In the food news: rising prices and expanding waistlines

Most of what appears in the food section these days seems to be gloom and doom about the rising prices of food, both at the store and in restaurants – one example is “Food Prices Expected to Keep Going Up” in last week’s New York Times. I’m often taken aback by such articles, not because I haven’t noticed my own grocery bill increasing, but because of the angle from which the articles are written.

Take “Food Prices Expected to Keep Going Up” for example. It begins with the following paragraphs:

For more than a year, food manufacturers have been shaving package sizes and raising prices, declaring that they had little choice because of unprecedented increases in the cost of raw ingredients like corn, soybeans and wheat.

Now, with the price of grains and other commodities plunging, it may seem logical that grocery prices will follow. But while prices for some items like milk and fresh produce are dropping, those of most packaged items and meat are holding firm or even increasing. Experts warn that consumers should not expect lower prices anytime soon on most items at the grocery store or in restaurants.

It’s very telling that the focus of the article is not on “real” food (by which I mean whole, close to the source food) but on manufactured food, the price of which is closely tied to that of “raw ingredients like corn, soybeans and wheat” and “commodities.”

I don’t buy much processed, manufactured, prepackaged food – 80%-90% of what we eat comes from the farmer’s market and is cooked at home. I know exactly what goes into each meal, and very little of what goes in comes from corn, soybeans, and wheat. The package sizes haven’t changed because almost nothing comes packaged, and the prices have increased only slightly over the past year. Interestingly enough, it seems that the prices of organically raised produce, wild-caught fish, and sustainably raised meat have remained stable, while vendors of conventionally grown produce are increasing their prices.

If you reread the NYT article’s opening paragraphs more closely you will see that there is actually reason to celebrate for those of us who don’t believe in “food products” as opposed to food and who choose to cook and eat more than 95% of our meals at home: “prices for some items like milk and fresh produce are dropping.” But look at the way that clause is inserted: “But while prices for some items like milk and fresh produce are dropping…” [emphasis is mine].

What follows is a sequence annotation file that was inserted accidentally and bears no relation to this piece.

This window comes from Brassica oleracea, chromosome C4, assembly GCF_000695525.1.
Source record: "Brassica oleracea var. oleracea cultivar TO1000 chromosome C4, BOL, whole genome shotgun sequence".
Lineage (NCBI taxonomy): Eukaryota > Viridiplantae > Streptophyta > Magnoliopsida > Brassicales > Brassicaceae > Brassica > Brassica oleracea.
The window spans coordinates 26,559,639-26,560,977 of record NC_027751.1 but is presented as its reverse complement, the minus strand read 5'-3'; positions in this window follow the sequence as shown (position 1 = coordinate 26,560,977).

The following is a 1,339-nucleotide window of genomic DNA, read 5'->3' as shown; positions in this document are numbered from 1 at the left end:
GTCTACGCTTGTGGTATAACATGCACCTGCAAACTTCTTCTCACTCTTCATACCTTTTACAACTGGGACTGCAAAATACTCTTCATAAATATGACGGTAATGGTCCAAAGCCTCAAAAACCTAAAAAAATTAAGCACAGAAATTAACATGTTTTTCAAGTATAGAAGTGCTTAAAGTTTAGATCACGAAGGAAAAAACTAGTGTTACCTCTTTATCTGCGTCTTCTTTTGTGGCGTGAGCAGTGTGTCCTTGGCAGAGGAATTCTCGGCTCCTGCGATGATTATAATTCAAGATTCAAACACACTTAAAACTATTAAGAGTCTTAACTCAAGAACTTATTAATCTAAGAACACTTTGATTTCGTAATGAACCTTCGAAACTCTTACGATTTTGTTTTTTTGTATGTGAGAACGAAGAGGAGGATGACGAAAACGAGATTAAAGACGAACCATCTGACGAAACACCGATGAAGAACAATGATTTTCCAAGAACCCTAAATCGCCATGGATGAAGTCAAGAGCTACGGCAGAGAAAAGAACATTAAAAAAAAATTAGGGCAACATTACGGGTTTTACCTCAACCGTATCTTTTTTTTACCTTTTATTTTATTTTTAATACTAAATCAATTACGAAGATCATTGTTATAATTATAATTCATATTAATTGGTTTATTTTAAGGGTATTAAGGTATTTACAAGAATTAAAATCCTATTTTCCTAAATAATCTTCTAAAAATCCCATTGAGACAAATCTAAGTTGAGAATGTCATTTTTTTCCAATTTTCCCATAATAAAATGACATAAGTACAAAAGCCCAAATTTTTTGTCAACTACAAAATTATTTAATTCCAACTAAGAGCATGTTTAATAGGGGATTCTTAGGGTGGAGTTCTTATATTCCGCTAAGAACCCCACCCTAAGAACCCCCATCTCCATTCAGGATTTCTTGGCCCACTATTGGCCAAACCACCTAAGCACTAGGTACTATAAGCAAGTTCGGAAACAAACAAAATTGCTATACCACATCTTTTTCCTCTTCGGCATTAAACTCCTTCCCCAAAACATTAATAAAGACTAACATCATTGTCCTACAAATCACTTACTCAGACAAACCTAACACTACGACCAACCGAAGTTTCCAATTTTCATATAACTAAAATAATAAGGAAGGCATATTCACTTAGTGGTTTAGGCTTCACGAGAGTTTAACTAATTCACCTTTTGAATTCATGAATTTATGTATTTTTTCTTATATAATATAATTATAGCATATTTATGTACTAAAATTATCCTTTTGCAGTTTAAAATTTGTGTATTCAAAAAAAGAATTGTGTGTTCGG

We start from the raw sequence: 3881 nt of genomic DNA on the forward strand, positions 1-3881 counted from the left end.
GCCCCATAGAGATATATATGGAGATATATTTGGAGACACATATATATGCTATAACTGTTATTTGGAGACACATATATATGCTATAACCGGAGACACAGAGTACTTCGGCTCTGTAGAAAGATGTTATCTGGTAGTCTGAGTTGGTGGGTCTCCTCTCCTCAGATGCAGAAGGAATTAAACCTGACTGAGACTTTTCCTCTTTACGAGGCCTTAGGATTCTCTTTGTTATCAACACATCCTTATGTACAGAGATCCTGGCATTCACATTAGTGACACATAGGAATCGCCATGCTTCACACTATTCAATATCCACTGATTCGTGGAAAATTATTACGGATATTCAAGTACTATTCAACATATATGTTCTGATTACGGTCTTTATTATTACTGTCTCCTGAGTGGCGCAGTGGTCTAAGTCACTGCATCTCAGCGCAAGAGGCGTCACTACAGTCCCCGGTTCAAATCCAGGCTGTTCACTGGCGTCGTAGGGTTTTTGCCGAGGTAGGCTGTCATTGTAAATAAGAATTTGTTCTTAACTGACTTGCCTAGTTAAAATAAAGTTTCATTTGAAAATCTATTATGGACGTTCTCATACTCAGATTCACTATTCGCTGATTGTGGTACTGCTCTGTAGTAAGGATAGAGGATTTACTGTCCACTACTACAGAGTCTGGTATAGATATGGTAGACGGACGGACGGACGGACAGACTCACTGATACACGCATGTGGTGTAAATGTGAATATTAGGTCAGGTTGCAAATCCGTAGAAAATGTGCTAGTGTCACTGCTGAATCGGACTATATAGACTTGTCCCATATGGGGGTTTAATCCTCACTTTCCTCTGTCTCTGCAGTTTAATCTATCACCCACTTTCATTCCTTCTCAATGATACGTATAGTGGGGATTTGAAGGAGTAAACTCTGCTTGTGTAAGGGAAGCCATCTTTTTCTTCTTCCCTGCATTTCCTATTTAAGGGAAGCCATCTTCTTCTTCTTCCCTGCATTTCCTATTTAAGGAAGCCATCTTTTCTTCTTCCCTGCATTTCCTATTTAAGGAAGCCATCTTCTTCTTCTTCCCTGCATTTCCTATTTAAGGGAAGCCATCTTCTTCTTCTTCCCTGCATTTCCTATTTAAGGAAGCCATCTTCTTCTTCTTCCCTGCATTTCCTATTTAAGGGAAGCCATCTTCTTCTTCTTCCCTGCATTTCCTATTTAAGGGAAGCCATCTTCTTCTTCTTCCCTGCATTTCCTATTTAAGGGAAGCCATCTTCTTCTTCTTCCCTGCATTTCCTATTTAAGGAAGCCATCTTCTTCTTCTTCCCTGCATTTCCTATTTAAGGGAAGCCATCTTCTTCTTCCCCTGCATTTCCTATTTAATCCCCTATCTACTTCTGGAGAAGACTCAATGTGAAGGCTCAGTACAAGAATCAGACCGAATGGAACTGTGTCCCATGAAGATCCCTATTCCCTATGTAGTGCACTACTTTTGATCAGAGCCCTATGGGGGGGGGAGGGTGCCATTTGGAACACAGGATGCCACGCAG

Wouldn’t it be more positive to say “While prices on most packaged items and meat are holding firm or increasing, the price for items like milk and fresh produce are dropping”? Then the writer could find someone with clout to say what a great thing this is because these are the real foods that we should be eating for optimal health to begin with.

The other article that grabbed my attention was also in the NYT: “Health Halo Can Hide the Calories.” The author relates a somewhat unscientific experiment conducted on New Yorkers concerning calorie estimation. It’s worth a read – although I would have found it more entertaining (as it was apparently meant to be) if it weren’t so distressing! Apparently, given a picture of an Applebee’s salad and a 20-oz Pepsi, most New Yorkers questioned made fairly reasonable guesses as to the calorie content of the meal. Add some crackers labeled “trans-fat free” and poof! Their ability to reason disappeared, and they underestimated the calorie content of the meal to the point that it had fewer calories than the crackerless one. But here’s the most interesting part for me, “the kicker”:

Just as Dr. Chandon had predicted, the trans-fat-free label on the crackers seemed to imbue them with a health halo that magically subtracted calories from the rest of the meal. And we got an idea of the source of this halo after I tried the same experiment with tourists in Times Square.

These tourists, many of them foreigners (they kept apologizing for not knowing what Applebee’s was), correctly estimated that the meal with crackers had more calories than the meal without crackers.

I take offense at the somewhat light-hearted way in which the article comments

“People who eat at McDonald’s know their sins,” Dr. Chandon said, “but people at Subway think that a 1,000-calorie sandwich has only 500 calories.”

because I think that it takes away from the very important conclusion (again the quotes are from Dr. Chandon:

“If no [calorie] information is available, people should say to themselves: ‘This restaurant or this brand claims to be healthy in general. Let’s see if I can come up with two reasons why this claim would not apply to this particular food.’

“Europeans obsess less about nutrition but know what a reasonable portion size is and when they have had too much food, so they’re not as biased by food and diet fads and are healthier. Too many Americans believe that to lose weight, what you eat matters more than how much you eat. It’s the country where people are the best informed about food and enjoy it the least.”

I completely agree with parts of the conclusion, but I do think that the idea that Americans are “the best informed about food” is problematic, mostly because the media approaches “food” from the perspective of food product manufacturers.

How about testing the average American’s ability to estimate the calorie count in a meal made from scratch from whole, close to the source ingredients? Or to estimate how much the same meal costs (both in terms of dollars and in cost to the environment) compared to one made of processed food from a restaurant?

With prices rising on packaged foods and American waistlines bulging, has there ever been a better time to shift the paradigm of how Americans read and write about food?

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